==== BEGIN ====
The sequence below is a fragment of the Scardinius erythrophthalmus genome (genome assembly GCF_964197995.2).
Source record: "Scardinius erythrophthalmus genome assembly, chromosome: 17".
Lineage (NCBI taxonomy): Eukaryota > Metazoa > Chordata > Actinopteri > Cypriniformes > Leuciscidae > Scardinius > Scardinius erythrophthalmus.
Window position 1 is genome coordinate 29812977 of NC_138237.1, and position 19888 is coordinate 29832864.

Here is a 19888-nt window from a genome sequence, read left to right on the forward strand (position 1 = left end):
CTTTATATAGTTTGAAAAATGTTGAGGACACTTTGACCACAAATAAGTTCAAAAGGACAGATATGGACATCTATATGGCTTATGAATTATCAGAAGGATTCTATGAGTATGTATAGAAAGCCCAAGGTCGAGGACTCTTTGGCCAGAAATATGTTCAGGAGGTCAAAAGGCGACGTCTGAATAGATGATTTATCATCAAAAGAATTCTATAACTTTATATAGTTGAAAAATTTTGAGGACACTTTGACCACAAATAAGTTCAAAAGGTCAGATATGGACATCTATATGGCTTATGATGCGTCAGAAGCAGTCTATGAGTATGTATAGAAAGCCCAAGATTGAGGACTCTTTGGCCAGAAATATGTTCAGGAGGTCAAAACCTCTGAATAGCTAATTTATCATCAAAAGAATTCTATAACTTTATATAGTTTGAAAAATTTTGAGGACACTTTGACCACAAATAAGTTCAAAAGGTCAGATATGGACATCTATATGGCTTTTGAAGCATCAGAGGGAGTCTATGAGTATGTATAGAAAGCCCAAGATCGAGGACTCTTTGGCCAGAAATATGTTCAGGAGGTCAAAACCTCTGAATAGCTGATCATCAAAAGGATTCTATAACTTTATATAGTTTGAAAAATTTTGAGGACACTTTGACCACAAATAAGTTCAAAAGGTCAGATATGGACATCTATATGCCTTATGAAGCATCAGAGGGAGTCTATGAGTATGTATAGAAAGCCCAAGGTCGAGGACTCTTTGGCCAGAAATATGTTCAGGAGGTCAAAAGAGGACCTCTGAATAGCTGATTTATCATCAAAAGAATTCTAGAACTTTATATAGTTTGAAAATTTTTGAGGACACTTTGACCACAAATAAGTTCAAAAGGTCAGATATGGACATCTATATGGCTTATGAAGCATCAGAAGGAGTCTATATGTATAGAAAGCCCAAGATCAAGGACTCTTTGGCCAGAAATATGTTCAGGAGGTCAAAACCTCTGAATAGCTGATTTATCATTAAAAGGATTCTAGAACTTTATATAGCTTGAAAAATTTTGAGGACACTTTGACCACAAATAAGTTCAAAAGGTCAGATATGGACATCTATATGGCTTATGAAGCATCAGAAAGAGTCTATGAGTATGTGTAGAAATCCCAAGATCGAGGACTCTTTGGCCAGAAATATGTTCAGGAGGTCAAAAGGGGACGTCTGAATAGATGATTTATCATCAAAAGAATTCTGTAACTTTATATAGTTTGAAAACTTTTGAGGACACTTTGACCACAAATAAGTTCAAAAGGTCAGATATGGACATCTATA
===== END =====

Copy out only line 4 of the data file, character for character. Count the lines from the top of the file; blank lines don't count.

Window position 1 is genome coordinate 29812977 of NC_138237.1, and position 19888 is coordinate 29832864.